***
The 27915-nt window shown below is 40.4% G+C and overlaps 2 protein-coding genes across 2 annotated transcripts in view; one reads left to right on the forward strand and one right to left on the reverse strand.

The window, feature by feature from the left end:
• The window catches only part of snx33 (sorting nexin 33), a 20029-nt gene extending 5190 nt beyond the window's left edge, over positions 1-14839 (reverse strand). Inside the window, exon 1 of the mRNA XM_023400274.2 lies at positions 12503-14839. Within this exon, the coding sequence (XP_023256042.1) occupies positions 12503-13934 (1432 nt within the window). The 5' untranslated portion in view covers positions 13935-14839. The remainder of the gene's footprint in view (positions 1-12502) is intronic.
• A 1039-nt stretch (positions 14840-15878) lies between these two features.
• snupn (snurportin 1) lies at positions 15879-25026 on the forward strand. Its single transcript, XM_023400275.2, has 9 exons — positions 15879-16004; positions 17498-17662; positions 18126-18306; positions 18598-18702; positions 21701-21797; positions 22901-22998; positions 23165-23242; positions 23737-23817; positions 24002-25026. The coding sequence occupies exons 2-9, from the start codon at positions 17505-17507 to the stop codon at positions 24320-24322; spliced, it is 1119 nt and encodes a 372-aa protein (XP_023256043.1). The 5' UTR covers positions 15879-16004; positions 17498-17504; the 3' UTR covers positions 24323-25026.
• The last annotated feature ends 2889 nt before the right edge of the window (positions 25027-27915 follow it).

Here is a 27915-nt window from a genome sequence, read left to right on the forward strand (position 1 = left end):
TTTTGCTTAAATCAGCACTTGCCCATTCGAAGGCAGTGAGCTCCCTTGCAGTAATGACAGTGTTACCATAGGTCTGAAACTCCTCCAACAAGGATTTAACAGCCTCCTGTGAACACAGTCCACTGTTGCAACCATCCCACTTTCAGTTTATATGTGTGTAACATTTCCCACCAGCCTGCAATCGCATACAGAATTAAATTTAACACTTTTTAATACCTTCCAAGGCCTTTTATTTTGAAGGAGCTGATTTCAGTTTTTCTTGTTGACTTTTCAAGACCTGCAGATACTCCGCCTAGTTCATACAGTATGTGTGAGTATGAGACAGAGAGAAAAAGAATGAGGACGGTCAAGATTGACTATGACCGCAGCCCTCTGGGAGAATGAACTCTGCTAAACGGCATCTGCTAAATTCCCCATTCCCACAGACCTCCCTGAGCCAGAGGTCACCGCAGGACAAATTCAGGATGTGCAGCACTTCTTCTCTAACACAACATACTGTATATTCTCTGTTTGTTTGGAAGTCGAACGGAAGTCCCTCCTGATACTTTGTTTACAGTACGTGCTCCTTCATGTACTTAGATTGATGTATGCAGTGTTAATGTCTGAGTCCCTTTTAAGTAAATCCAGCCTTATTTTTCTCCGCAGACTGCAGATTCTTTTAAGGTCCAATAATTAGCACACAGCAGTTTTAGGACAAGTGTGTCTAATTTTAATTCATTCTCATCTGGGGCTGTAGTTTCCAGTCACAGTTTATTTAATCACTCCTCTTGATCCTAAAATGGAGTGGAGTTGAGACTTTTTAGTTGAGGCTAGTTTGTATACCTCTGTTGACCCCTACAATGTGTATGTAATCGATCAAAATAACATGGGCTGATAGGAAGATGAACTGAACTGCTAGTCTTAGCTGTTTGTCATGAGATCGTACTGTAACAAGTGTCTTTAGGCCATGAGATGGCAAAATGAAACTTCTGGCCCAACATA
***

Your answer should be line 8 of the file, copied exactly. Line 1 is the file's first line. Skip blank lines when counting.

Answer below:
TTTTGCTTAAATCAGCACTTGCCCATTCGAAGGCAGTGAGCTCCCTTGCAGTAATGACAGTGTTACCATAGGTCTGAAACTCCTCCAACAAGGATTTAACAGCCTCCTGTGAACACAGTCCACTGTTGCAACCATCCCACTTTCAGTTTATATGTGTGTAACATTTCCCACCAGCCTGCAATCGCATACAGAATTAAATTTAACACTTTTTAATACCTTCCAAGGCCTTTTATTTTGAAGGAGCTGATTTCAGTTTTTCTTGTTGACTTTTCAAGACCTGCAGATACTCCGCCTAGTTCATACAGTATGTGTGAGTATGAGACAGAGAGAAAAAGAATGAGGACGGTCAAGATTGACTATGACCGCAGCCCTCTGGGAGAATGAACTCTGCTAAACGGCATCTGCTAAATTCCCCATTCCCACAGACCTCCCTGAGCCAGAGGTCACCGCAGGACAAATTCAGGATGTGCAGCACTTCTTCTCTAACACAACATACTGTATATTCTCTGTTTGTTTGGAAGTCGAACGGAAGTCCCTCCTGATACTTTGTTTACAGTACGTGCTCCTTCATGTACTTAGATTGATGTATGCAGTGTTAATGTCTGAGTCCCTTTTAAGTAAATCCAGCCTTATTTTTCTCCGCAGACTGCAGATTCTTTTAAGGTCCAATAATTAGCACACAGCAGTTTTAGGACAAGTGTGTCTAATTTTAATTCATTCTCATCTGGGGCTGTAGTTTCCAGTCACAGTTTATTTAATCACTCCTCTTGATCCTAAAATGGAGTGGAGTTGAGACTTTTTAGTTGAGGCTAGTTTGTATACCTCTGTTGACCCCTACAATGTGTATGTAATCGATCAAAATAACATGGGCTGATAGGAAGATGAACTGAACTGCTAGTCTTAGCTGTTTGTCATGAGATCGTACTGTAACAAGTGTCTTTAGGCCATGAGATGGCAAAATGAAACTTCTGGCCCAACATA